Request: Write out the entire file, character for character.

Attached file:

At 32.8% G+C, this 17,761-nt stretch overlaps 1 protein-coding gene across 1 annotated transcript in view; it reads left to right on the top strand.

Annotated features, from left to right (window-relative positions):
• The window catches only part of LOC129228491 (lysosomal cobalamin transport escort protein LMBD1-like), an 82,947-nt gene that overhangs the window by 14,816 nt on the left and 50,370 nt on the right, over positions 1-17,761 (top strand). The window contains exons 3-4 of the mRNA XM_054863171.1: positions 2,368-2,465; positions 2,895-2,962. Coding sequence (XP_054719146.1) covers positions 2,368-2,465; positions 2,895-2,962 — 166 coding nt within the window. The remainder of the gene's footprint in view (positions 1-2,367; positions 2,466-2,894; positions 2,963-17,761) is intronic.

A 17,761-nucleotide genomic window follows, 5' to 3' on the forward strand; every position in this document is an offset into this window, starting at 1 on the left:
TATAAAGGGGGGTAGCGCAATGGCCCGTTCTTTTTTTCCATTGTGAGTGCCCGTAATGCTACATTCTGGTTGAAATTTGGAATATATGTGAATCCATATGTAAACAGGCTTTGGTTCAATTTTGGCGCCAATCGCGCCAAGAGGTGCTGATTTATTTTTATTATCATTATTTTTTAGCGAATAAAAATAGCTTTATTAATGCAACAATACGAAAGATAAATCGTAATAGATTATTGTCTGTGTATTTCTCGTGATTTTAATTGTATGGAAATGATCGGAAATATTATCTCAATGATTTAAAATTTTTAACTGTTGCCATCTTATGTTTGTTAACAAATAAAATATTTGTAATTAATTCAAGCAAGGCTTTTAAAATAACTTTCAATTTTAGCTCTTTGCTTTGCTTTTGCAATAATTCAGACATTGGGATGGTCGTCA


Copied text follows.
At 32.8% G+C, this 17,761-nt stretch overlaps 1 protein-coding gene across 1 annotated transcript in view; it reads left to right on the top strand.

Annotated features, from left to right (window-relative positions):
• The window catches only part of LOC129228491 (lysosomal cobalamin transport escort protein LMBD1-like), an 82,947-nt gene that overhangs the window by 14,816 nt on the left and 50,370 nt on the right, over positions 1-17,761 (top strand). The window contains exons 3-4 of the mRNA XM_054863171.1: positions 2,368-2,465; positions 2,895-2,962. Coding sequence (XP_054719146.1) covers positions 2,368-2,465; positions 2,895-2,962 — 166 coding nt within the window. The remainder of the gene's footprint in view (positions 1-2,367; positions 2,466-2,894; positions 2,963-17,761) is intronic.

A 17,761-nucleotide genomic window follows, 5' to 3' on the forward strand; every position in this document is an offset into this window, starting at 1 on the left:
TATAAAGGGGGGTAGCGCAATGGCCCGTTCTTTTTTTCCATTGTGAGTGCCCGTAATGCTACATTCTGGTTGAAATTTGGAATATATGTGAATCCATATGTAAACAGGCTTTGGTTCAATTTTGGCGCCAATCGCGCCAAGAGGTGCTGATTTATTTTTATTATCATTATTTTTTAGCGAATAAAAATAGCTTTATTAATGCAACAATACGAAAGATAAATCGTAATAGATTATTGTCTGTGTATTTCTCGTGATTTTAATTGTATGGAAATGATCGGAAATATTATCTCAATGATTTAAAATTTTTAACTGTTGCCATCTTATGTTTGTTAACAAATAAAATATTTGTAATTAATTCAAGCAAGGCTTTTAAAATAACTTTCAATTTTAGCTCTTTGCTTTGCTTTTGCAATAATTCAGACATTGGGATGGTCGTCA